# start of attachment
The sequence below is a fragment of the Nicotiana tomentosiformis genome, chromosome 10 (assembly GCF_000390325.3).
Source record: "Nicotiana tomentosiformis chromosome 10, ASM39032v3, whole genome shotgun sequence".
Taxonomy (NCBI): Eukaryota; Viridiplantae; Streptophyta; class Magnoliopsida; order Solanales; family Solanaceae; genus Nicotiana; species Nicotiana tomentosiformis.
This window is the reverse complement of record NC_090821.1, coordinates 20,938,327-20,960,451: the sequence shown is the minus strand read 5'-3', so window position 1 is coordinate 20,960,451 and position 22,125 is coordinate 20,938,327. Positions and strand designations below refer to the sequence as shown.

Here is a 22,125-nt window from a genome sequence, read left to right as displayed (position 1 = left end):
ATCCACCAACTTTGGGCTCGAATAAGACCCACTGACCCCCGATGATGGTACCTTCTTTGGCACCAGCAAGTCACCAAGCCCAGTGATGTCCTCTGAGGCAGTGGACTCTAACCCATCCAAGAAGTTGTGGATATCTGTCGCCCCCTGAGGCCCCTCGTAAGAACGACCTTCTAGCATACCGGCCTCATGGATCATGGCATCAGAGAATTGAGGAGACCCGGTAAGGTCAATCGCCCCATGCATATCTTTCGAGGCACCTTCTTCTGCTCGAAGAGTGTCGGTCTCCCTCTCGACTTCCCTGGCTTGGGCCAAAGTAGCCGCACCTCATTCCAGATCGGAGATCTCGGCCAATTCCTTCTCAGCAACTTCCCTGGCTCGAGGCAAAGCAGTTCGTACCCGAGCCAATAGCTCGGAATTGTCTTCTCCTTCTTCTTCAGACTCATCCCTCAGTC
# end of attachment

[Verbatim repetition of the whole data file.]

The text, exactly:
The sequence below is a fragment of the Nicotiana tomentosiformis genome, chromosome 10 (assembly GCF_000390325.3).
Source record: "Nicotiana tomentosiformis chromosome 10, ASM39032v3, whole genome shotgun sequence".
Taxonomy (NCBI): Eukaryota; Viridiplantae; Streptophyta; class Magnoliopsida; order Solanales; family Solanaceae; genus Nicotiana; species Nicotiana tomentosiformis.
This window is the reverse complement of record NC_090821.1, coordinates 20,938,327-20,960,451: the sequence shown is the minus strand read 5'-3', so window position 1 is coordinate 20,960,451 and position 22,125 is coordinate 20,938,327. Positions and strand designations below refer to the sequence as shown.

Here is a 22,125-nt window from a genome sequence, read left to right as displayed (position 1 = left end):
ATCCACCAACTTTGGGCTCGAATAAGACCCACTGACCCCCGATGATGGTACCTTCTTTGGCACCAGCAAGTCACCAAGCCCAGTGATGTCCTCTGAGGCAGTGGACTCTAACCCATCCAAGAAGTTGTGGATATCTGTCGCCCCCTGAGGCCCCTCGTAAGAACGACCTTCTAGCATACCGGCCTCATGGATCATGGCATCAGAGAATTGAGGAGACCCGGTAAGGTCAATCGCCCCATGCATATCTTTCGAGGCACCTTCTTCTGCTCGAAGAGTGTCGGTCTCCCTCTCGACTTCCCTGGCTTGGGCCAAAGTAGCCGCACCTCATTCCAGATCGGAGATCTCGGCCAATTCCTTCTCAGCAACTTCCCTGGCTCGAGGCAAAGCAGTTCGTACCCGAGCCAATAGCTCGGAATTGTCTTCTCCTTCTTCTTCAGACTCATCCCTCAGTC